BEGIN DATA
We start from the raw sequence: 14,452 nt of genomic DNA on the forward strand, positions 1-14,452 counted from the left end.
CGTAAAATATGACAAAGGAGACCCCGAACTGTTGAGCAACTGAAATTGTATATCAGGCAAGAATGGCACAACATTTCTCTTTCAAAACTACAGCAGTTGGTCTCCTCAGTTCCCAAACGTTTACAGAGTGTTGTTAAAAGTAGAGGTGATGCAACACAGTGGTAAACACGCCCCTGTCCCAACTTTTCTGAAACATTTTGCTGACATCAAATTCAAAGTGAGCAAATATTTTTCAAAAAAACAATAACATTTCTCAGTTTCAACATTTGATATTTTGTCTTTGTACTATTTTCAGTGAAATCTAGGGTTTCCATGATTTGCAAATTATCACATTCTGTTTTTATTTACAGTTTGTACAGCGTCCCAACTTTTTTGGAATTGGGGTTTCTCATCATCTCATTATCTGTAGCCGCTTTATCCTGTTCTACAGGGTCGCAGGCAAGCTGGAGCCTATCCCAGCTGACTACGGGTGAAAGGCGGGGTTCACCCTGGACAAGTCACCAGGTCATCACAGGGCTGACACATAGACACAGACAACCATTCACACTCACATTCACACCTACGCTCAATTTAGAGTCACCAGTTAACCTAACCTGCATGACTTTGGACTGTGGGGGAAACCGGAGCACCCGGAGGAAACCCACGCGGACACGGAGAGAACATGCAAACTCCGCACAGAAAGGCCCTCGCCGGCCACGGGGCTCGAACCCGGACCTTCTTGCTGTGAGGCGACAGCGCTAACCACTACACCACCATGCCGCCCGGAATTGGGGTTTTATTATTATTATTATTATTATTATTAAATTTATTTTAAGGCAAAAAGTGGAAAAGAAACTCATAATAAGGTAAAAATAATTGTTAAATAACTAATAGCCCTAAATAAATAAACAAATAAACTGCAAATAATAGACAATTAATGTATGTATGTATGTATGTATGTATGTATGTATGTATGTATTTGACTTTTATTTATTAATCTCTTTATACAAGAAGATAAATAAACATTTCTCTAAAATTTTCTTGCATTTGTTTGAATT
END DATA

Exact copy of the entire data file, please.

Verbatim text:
We start from the raw sequence: 14,452 nt of genomic DNA on the forward strand, positions 1-14,452 counted from the left end.
CGTAAAATATGACAAAGGAGACCCCGAACTGTTGAGCAACTGAAATTGTATATCAGGCAAGAATGGCACAACATTTCTCTTTCAAAACTACAGCAGTTGGTCTCCTCAGTTCCCAAACGTTTACAGAGTGTTGTTAAAAGTAGAGGTGATGCAACACAGTGGTAAACACGCCCCTGTCCCAACTTTTCTGAAACATTTTGCTGACATCAAATTCAAAGTGAGCAAATATTTTTCAAAAAAACAATAACATTTCTCAGTTTCAACATTTGATATTTTGTCTTTGTACTATTTTCAGTGAAATCTAGGGTTTCCATGATTTGCAAATTATCACATTCTGTTTTTATTTACAGTTTGTACAGCGTCCCAACTTTTTTGGAATTGGGGTTTCTCATCATCTCATTATCTGTAGCCGCTTTATCCTGTTCTACAGGGTCGCAGGCAAGCTGGAGCCTATCCCAGCTGACTACGGGTGAAAGGCGGGGTTCACCCTGGACAAGTCACCAGGTCATCACAGGGCTGACACATAGACACAGACAACCATTCACACTCACATTCACACCTACGCTCAATTTAGAGTCACCAGTTAACCTAACCTGCATGACTTTGGACTGTGGGGGAAACCGGAGCACCCGGAGGAAACCCACGCGGACACGGAGAGAACATGCAAACTCCGCACAGAAAGGCCCTCGCCGGCCACGGGGCTCGAACCCGGACCTTCTTGCTGTGAGGCGACAGCGCTAACCACTACACCACCATGCCGCCCGGAATTGGGGTTTTATTATTATTATTATTATTATTATTAAATTTATTTTAAGGCAAAAAGTGGAAAAGAAACTCATAATAAGGTAAAAATAATTGTTAAATAACTAATAGCCCTAAATAAATAAACAAATAAACTGCAAATAATAGACAATTAATGTATGTATGTATGTATGTATGTATGTATGTATGTATGTATTTGACTTTTATTTATTAATCTCTTTATACAAGAAGATAAATAAACATTTCTCTAAAATTTTCTTGCATTTGTTTGAATT